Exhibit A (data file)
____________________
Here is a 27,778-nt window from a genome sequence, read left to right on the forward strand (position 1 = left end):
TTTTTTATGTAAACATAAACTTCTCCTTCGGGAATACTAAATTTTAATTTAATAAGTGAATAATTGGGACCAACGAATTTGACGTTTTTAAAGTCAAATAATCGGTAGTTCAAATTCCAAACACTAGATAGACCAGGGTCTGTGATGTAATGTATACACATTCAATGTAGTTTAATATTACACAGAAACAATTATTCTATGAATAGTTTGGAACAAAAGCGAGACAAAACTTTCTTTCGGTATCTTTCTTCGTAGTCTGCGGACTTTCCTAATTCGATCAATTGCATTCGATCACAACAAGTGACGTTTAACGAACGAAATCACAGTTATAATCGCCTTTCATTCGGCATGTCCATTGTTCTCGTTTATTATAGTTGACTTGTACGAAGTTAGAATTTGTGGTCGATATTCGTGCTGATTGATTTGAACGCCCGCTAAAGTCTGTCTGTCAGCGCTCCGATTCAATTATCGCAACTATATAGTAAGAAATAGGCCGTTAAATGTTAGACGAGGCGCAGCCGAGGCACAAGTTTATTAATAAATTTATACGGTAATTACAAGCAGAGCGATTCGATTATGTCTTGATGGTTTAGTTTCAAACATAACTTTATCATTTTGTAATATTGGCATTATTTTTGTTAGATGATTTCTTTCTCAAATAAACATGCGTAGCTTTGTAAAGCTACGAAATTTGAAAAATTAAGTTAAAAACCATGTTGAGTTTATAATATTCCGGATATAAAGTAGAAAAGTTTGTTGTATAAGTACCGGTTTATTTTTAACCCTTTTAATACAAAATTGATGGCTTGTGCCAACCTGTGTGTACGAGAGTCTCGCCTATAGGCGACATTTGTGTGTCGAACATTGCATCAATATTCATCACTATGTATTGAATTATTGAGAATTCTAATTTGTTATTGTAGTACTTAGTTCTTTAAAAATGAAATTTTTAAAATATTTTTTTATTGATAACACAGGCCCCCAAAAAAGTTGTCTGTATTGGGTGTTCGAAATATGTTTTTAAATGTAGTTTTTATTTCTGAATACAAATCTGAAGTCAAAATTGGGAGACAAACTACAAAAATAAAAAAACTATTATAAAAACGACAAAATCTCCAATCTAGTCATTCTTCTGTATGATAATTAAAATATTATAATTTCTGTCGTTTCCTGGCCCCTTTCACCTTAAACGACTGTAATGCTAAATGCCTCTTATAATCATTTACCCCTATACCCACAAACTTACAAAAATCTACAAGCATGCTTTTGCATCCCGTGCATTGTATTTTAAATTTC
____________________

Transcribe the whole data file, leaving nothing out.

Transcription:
Here is a 27,778-nt window from a genome sequence, read left to right on the forward strand (position 1 = left end):
TTTTTTATGTAAACATAAACTTCTCCTTCGGGAATACTAAATTTTAATTTAATAAGTGAATAATTGGGACCAACGAATTTGACGTTTTTAAAGTCAAATAATCGGTAGTTCAAATTCCAAACACTAGATAGACCAGGGTCTGTGATGTAATGTATACACATTCAATGTAGTTTAATATTACACAGAAACAATTATTCTATGAATAGTTTGGAACAAAAGCGAGACAAAACTTTCTTTCGGTATCTTTCTTCGTAGTCTGCGGACTTTCCTAATTCGATCAATTGCATTCGATCACAACAAGTGACGTTTAACGAACGAAATCACAGTTATAATCGCCTTTCATTCGGCATGTCCATTGTTCTCGTTTATTATAGTTGACTTGTACGAAGTTAGAATTTGTGGTCGATATTCGTGCTGATTGATTTGAACGCCCGCTAAAGTCTGTCTGTCAGCGCTCCGATTCAATTATCGCAACTATATAGTAAGAAATAGGCCGTTAAATGTTAGACGAGGCGCAGCCGAGGCACAAGTTTATTAATAAATTTATACGGTAATTACAAGCAGAGCGATTCGATTATGTCTTGATGGTTTAGTTTCAAACATAACTTTATCATTTTGTAATATTGGCATTATTTTTGTTAGATGATTTCTTTCTCAAATAAACATGCGTAGCTTTGTAAAGCTACGAAATTTGAAAAATTAAGTTAAAAACCATGTTGAGTTTATAATATTCCGGATATAAAGTAGAAAAGTTTGTTGTATAAGTACCGGTTTATTTTTAACCCTTTTAATACAAAATTGATGGCTTGTGCCAACCTGTGTGTACGAGAGTCTCGCCTATAGGCGACATTTGTGTGTCGAACATTGCATCAATATTCATCACTATGTATTGAATTATTGAGAATTCTAATTTGTTATTGTAGTACTTAGTTCTTTAAAAATGAAATTTTTAAAATATTTTTTTATTGATAACACAGGCCCCCAAAAAAGTTGTCTGTATTGGGTGTTCGAAATATGTTTTTAAATGTAGTTTTTATTTCTGAATACAAATCTGAAGTCAAAATTGGGAGACAAACTACAAAAATAAAAAAACTATTATAAAAACGACAAAATCTCCAATCTAGTCATTCTTCTGTATGATAATTAAAATATTATAATTTCTGTCGTTTCCTGGCCCCTTTCACCTTAAACGACTGTAATGCTAAATGCCTCTTATAATCATTTACCCCTATACCCACAAACTTACAAAAATCTACAAGCATGCTTTTGCATCCCGTGCATTGTATTTTAAATTTC